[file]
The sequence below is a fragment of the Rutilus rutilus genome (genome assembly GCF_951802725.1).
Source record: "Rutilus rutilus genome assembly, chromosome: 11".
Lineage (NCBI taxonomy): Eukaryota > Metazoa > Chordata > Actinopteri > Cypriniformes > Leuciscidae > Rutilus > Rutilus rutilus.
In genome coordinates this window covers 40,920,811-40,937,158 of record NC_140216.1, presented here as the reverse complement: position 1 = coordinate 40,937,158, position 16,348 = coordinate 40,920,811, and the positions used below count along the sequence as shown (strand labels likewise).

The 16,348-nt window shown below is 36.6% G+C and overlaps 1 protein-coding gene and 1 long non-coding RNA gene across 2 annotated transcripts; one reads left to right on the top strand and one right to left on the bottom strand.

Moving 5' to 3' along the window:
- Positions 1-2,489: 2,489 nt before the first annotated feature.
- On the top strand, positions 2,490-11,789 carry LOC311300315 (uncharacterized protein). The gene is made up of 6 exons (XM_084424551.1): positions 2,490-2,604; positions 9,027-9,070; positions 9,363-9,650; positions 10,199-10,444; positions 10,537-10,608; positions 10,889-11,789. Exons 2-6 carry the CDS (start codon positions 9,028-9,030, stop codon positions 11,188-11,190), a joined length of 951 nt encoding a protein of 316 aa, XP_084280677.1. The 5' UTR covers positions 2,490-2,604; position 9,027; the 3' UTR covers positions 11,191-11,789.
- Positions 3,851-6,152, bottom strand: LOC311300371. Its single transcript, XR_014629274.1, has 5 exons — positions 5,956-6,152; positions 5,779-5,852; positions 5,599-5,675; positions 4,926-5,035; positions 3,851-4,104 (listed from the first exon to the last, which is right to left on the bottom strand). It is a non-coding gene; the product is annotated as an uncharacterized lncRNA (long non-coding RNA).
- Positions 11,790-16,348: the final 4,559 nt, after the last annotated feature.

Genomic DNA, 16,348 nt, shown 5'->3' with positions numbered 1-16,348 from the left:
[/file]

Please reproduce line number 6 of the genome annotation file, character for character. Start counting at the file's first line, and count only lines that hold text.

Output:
Moving 5' to 3' along the window: